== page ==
My Next Read: “Charles Peterson’s Nirvana”

For millennia, “nirvana” has been a term associated with belief systems of the Indian subcontinent. But in 1988, a band from a small coastal town in Washington state decided to create some new associations with this word . . . through their music.

Active for just six years, Nirvana left an indelible mark on the late twentieth century that remains visible today. Photographer and self-described “music fanatic” Charles Peterson, a fellow twenty-something from the suburbs of Seattle, was present with his camera as a genre took form, and his images have become synonymous with the sounds, styles, movement and attitude known as Grunge.

Charles Peterson’s Nirvana, in the tradition of many great documentary photobooks, expands beyond Peterson’s iconic images of the band seen repeatedly over the last thirty years (on album covers, in magazines, and in dozens of compilation books and exhibitions focused on this music and its birth era) to highlight gems never before published. Over a five-year photo edit, Peterson looked at each one of thousands of frames, considering what drew him to Nirvana in the first place—their music. He honed in on compositions that stimulated visceral memories of their live performances.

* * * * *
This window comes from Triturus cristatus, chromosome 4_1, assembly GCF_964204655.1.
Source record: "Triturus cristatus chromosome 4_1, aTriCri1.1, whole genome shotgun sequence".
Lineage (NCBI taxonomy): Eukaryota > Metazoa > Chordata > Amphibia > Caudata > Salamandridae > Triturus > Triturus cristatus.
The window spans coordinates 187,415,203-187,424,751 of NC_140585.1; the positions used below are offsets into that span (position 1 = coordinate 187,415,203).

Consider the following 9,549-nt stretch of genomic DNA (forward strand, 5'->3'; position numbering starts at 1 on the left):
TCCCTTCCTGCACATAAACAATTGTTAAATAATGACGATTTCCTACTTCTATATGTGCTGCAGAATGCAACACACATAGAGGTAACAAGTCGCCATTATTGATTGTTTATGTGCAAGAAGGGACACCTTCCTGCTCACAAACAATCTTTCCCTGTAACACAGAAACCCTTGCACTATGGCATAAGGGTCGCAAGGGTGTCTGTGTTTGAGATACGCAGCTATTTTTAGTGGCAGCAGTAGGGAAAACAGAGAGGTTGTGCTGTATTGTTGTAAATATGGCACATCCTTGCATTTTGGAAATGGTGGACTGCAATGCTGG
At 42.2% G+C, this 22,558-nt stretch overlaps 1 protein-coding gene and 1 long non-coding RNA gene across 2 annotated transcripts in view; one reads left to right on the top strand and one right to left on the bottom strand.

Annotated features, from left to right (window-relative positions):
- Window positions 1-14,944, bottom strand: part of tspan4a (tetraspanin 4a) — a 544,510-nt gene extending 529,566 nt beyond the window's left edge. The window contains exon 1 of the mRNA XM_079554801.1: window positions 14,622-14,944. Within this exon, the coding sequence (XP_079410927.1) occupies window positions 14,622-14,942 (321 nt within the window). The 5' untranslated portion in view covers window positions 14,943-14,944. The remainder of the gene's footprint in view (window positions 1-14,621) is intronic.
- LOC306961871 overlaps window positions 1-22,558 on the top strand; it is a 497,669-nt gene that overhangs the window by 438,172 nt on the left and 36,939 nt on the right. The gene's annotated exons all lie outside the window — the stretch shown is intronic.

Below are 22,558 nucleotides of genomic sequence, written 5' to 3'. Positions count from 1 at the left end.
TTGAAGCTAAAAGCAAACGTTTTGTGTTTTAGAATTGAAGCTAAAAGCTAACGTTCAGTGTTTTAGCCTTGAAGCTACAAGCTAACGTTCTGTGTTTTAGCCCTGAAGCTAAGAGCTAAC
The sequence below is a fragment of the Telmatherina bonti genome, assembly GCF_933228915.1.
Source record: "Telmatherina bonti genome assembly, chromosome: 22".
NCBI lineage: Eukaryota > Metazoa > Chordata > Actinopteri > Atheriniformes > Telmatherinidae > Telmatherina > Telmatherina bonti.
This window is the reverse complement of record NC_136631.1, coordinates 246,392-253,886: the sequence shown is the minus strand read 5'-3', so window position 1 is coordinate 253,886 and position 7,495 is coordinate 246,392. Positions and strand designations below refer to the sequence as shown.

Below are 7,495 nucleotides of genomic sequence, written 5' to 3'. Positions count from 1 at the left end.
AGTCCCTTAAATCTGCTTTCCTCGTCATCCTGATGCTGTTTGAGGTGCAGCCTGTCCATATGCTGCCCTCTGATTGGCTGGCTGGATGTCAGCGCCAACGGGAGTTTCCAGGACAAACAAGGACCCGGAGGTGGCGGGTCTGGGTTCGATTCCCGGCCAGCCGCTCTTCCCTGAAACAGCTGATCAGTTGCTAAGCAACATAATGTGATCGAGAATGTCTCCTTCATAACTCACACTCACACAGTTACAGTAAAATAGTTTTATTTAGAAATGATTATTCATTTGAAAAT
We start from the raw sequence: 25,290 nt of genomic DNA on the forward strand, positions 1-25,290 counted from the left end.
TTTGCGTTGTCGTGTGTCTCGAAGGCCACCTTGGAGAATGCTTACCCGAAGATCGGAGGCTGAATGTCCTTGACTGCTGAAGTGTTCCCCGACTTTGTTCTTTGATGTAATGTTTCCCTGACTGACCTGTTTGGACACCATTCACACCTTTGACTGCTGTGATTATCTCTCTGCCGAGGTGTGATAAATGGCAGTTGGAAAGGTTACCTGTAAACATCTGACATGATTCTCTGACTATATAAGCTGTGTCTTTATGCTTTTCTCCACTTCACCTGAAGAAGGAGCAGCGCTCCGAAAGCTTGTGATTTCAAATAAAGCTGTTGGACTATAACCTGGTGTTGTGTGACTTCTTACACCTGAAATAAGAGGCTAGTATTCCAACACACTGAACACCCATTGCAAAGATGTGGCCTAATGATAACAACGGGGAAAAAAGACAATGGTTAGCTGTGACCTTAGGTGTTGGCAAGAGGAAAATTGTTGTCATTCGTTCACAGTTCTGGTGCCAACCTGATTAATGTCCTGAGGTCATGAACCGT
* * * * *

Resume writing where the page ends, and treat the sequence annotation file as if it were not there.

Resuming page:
The resulting selection of photographs and their carefully constructed sequence mash up venues and years, suffering and the sublime, to arrive at a visual experience that one cannot help but also feel, and hear.